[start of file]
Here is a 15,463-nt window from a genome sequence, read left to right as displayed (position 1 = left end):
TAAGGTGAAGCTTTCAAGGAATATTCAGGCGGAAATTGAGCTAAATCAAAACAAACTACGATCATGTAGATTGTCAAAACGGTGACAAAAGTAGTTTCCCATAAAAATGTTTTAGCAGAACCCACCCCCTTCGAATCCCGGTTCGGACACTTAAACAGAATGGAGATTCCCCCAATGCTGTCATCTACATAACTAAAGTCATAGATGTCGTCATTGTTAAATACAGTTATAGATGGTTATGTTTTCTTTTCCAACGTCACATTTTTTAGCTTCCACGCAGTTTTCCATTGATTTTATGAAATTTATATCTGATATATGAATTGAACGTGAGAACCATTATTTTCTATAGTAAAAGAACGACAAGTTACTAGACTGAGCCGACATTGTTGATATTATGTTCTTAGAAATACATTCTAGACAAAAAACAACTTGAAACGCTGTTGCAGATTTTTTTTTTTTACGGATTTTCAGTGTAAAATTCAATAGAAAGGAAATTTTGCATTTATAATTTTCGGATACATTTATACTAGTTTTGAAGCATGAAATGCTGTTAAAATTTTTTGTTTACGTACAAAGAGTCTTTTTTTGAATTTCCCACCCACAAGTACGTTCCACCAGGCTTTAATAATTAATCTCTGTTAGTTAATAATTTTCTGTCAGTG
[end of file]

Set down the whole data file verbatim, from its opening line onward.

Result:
Here is a 15,463-nt window from a genome sequence, read left to right as displayed (position 1 = left end):
TAAGGTGAAGCTTTCAAGGAATATTCAGGCGGAAATTGAGCTAAATCAAAACAAACTACGATCATGTAGATTGTCAAAACGGTGACAAAAGTAGTTTCCCATAAAAATGTTTTAGCAGAACCCACCCCCTTCGAATCCCGGTTCGGACACTTAAACAGAATGGAGATTCCCCCAATGCTGTCATCTACATAACTAAAGTCATAGATGTCGTCATTGTTAAATACAGTTATAGATGGTTATGTTTTCTTTTCCAACGTCACATTTTTTAGCTTCCACGCAGTTTTCCATTGATTTTATGAAATTTATATCTGATATATGAATTGAACGTGAGAACCATTATTTTCTATAGTAAAAGAACGACAAGTTACTAGACTGAGCCGACATTGTTGATATTATGTTCTTAGAAATACATTCTAGACAAAAAACAACTTGAAACGCTGTTGCAGATTTTTTTTTTTTACGGATTTTCAGTGTAAAATTCAATAGAAAGGAAATTTTGCATTTATAATTTTCGGATACATTTATACTAGTTTTGAAGCATGAAATGCTGTTAAAATTTTTTGTTTACGTACAAAGAGTCTTTTTTTGAATTTCCCACCCACAAGTACGTTCCACCAGGCTTTAATAATTAATCTCTGTTAGTTAATAATTTTCTGTCAGTG